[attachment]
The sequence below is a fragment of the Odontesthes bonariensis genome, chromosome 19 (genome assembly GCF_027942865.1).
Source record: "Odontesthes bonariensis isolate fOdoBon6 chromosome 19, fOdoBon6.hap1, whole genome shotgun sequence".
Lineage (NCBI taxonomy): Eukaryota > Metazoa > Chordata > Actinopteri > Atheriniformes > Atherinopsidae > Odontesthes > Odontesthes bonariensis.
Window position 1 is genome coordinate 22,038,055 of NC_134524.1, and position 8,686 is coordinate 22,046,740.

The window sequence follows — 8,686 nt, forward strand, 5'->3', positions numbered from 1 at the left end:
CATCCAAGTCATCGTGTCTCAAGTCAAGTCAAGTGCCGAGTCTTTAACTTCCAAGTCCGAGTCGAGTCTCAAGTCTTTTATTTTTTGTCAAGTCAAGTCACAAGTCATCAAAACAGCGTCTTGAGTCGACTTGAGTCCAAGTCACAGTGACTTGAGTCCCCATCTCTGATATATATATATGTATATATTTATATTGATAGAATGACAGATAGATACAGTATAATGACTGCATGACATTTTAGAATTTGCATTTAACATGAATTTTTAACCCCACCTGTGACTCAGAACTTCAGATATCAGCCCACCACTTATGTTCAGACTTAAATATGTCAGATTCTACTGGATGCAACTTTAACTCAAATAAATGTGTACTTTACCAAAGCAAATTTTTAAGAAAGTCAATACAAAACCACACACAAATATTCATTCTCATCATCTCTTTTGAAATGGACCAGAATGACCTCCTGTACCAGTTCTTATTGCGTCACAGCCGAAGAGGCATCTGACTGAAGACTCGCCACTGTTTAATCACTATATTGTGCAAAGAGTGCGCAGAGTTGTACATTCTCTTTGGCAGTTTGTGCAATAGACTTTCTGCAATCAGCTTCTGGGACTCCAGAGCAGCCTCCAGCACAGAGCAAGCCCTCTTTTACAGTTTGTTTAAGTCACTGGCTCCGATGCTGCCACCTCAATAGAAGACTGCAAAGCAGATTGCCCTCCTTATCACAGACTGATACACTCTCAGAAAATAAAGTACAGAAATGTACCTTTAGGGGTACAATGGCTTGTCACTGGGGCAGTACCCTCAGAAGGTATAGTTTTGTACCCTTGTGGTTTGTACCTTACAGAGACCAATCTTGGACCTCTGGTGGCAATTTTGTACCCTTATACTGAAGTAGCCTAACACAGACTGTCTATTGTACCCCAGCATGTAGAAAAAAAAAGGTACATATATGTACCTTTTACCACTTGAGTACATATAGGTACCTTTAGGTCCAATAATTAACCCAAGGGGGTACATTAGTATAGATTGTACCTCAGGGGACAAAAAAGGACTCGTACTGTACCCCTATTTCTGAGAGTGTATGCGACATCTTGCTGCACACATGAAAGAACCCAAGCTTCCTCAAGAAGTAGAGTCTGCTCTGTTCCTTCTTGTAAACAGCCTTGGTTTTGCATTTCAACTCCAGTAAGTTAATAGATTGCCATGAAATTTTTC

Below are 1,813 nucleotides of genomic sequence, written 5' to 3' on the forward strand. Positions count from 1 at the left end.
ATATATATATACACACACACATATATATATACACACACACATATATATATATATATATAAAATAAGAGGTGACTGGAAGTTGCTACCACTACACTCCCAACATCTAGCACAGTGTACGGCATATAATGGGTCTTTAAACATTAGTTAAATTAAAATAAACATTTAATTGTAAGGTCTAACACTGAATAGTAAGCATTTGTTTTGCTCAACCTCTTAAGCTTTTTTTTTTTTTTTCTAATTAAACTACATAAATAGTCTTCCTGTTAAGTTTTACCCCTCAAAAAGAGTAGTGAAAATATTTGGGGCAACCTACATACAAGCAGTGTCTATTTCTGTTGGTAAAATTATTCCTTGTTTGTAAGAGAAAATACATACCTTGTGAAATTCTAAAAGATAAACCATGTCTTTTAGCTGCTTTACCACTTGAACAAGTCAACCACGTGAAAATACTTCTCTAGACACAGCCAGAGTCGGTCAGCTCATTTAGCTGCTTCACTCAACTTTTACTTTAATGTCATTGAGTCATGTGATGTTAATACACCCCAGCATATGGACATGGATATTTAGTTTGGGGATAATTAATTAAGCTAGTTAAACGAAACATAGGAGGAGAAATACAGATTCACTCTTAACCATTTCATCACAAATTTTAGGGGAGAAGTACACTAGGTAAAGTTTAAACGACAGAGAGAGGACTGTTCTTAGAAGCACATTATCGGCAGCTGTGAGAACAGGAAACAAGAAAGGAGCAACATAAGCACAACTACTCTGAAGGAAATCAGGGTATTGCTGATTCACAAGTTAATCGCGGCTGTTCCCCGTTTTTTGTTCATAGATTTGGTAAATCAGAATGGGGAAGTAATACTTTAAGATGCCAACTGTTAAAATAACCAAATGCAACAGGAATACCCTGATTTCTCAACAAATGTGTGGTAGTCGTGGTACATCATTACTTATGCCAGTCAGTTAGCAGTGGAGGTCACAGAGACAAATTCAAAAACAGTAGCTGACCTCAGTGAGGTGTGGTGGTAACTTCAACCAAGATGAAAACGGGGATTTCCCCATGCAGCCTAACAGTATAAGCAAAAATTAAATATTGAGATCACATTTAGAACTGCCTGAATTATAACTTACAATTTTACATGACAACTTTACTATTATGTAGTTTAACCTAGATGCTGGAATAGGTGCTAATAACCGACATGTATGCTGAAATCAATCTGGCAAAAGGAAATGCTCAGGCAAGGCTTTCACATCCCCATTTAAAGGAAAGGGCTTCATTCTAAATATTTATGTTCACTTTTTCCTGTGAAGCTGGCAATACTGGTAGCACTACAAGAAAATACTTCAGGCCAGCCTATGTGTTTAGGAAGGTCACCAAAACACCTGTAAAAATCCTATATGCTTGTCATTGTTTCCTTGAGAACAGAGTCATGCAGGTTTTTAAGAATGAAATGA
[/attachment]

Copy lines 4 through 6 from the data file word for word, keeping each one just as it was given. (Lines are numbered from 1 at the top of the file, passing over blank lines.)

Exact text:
Window position 1 is genome coordinate 22,038,055 of NC_134524.1, and position 8,686 is coordinate 22,046,740.

The window sequence follows — 8,686 nt, forward strand, 5'->3', positions numbered from 1 at the left end:
CATCCAAGTCATCGTGTCTCAAGTCAAGTCAAGTGCCGAGTCTTTAACTTCCAAGTCCGAGTCGAGTCTCAAGTCTTTTATTTTTTGTCAAGTCAAGTCACAAGTCATCAAAACAGCGTCTTGAGTCGACTTGAGTCCAAGTCACAGTGACTTGAGTCCCCATCTCTGATATATATATATGTATATATTTATATTGATAGAATGACAGATAGATACAGTATAATGACTGCATGACATTTTAGAATTTGCATTTAACATGAATTTTTAACCCCACCTGTGACTCAGAACTTCAGATATCAGCCCACCACTTATGTTCAGACTTAAATATGTCAGATTCTACTGGATGCAACTTTAACTCAAATAAATGTGTACTTTACCAAAGCAAATTTTTAAGAAAGTCAATACAAAACCACACACAAATATTCATTCTCATCATCTCTTTTGAAATGGACCAGAATGACCTCCTGTACCAGTTCTTATTGCGTCACAGCCGAAGAGGCATCTGACTGAAGACTCGCCACTGTTTAATCACTATATTGTGCAAAGAGTGCGCAGAGTTGTACATTCTCTTTGGCAGTTTGTGCAATAGACTTTCTGCAATCAGCTTCTGGGACTCCAGAGCAGCCTCCAGCACAGAGCAAGCCCTCTTTTACAGTTTGTTTAAGTCACTGGCTCCGATGCTGCCACCTCAATAGAAGACTGCAAAGCAGATTGCCCTCCTTATCACAGACTGATACACTCTCAGAAAATAAAGTACAGAAATGTACCTTTAGGGGTACAATGGCTTGTCACTGGGGCAGTACCCTCAGAAGGTATAGTTTTGTACCCTTGTGGTTTGTACCTTACAGAGACCAATCTTGGACCTCTGGTGGCAATTTTGTACCCTTATACTGAAGTAGCCTAACACAGACTGTCTATTGTACCCCAGCATGTAGAAAAAAAAAGGTACATATATGTACCTTTTACCACTTGAGTACATATAGGTACCTTTAGGTCCAATAATTAACCCAAGGGGGTACATTAGTATAGATTGTACCTCAGGGGACAAAAAAGGACTCGTACTGTACCCCTATTTCTGAGAGTGTATGCGACATCTTGCTGCACACATGAAAGAACCCAAGCTTCCTCAAGAAGTAGAGTCTGCTCTGTTCCTTCTTGTAAACAGCCTTGGTTTTGCATTTCAACTCCAGTAAGTTAATAGATTGCCATGAAATTTTTC